Johns Hopkins Owl Experimenter Apparently Violated Law, Admits Bolting Skulls Is Flawed

PETA Files Federal, University Complaints Citing Shreesh Mysore's Lack of State Permits and Audio Record Criticizing His Own Brain Surgery Method

For Immediate Release:
October 7, 2020

Contact:
Tasgola Bruner 202-483-7382

Baltimore – Newly released evidence obtained by PETA—which was included in complaints that it has filed with the National Eye Institute (NEI) and Johns Hopkins University (JHU)—shows that a taxpayer-funded experimenter at the school has apparently violated Maryland law and admitted in a recent audio recording that the traumatic methods used in his owl experiments may be misleading.

In its letters, PETA points to an audio recording from earlier this month in which Shreesh Mysore acknowledged that experimenting on owls whose heads are surgically fixed in place could “change the way the brain is solving problems, and we might misinterpret what’s happening, or misunderstand, if we do this in head-fixed animals.” Yet in his experiments, he attaches bolts to owls’ skulls in order to hold their heads still, in addition to locking them in restraining devices for up to 12 hours at a time, clamping their eyes open, and bombarding them with noises and lights.

PETA also notes that Mysore appears to have violated state law in failing to obtain a legally required permit from 2015 to 2018 to possess protected birds for his experiments, which are currently set to use 50 to 60 barn owls, including six birds just for surgical practice for his staff.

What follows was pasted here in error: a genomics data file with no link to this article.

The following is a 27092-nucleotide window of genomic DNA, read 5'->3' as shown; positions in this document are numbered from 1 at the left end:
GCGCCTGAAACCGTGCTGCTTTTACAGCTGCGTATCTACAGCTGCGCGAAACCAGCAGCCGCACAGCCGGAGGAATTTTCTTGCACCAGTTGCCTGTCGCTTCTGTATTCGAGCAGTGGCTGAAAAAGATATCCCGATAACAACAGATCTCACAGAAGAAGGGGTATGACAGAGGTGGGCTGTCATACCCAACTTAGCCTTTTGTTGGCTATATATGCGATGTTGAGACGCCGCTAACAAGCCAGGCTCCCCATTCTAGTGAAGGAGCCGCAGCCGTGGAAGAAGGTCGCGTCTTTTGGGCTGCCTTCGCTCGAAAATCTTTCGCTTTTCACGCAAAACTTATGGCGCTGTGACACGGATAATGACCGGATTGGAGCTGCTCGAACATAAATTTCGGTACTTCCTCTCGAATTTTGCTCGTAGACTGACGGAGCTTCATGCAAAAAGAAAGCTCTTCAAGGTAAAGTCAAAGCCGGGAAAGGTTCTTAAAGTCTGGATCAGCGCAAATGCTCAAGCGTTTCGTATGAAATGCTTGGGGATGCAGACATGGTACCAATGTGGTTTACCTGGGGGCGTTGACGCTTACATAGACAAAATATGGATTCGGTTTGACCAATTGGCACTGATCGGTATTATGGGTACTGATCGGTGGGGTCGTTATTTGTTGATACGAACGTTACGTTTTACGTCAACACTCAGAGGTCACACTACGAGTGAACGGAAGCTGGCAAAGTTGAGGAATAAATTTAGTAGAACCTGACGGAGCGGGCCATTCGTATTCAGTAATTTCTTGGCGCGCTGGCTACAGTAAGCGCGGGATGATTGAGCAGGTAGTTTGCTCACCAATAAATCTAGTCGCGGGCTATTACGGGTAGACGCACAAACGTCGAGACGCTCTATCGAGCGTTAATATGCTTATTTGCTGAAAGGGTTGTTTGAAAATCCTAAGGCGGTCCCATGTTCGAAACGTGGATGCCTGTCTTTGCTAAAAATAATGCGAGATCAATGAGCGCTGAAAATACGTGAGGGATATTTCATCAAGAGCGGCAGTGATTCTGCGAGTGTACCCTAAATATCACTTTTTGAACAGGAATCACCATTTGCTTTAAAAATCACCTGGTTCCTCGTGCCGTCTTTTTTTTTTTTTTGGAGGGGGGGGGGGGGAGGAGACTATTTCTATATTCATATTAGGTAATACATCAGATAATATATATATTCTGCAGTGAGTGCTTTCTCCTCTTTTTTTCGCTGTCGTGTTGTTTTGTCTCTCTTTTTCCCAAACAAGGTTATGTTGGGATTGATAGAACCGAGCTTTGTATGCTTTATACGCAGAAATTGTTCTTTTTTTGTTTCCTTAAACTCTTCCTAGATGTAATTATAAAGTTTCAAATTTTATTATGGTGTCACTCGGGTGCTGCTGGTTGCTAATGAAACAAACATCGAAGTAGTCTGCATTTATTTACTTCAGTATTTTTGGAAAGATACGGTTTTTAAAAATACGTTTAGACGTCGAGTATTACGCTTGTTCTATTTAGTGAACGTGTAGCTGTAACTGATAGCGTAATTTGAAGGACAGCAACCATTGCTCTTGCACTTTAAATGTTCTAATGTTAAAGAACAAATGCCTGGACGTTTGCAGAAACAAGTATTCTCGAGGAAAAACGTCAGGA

“We now know that in addition to being cruel, the brain experiments on owls conducted by Shreesh Mysore are apparently illegal and admittedly worthless,” says PETA Vice President Shalin Gala. “That’s why PETA is calling on the National Eye Institute to pull the plug on its $1.5 million grant to Mysore and on Johns Hopkins University to end this junk science.”

PETA—whose motto reads, in part, that “animals are not ours to experiment on”—opposes speciesism, a human-supremacist worldview. The group’s letters to NEI Acting Director Santa Tumminia, Ph.D.; NEI Division of Extramural Activities Acting Director Anne E. Schaffner, Ph.D.; and JHU Institutional Animal Care and Use Committee Chair Nancy Ator, Ph.D., are available here and here.

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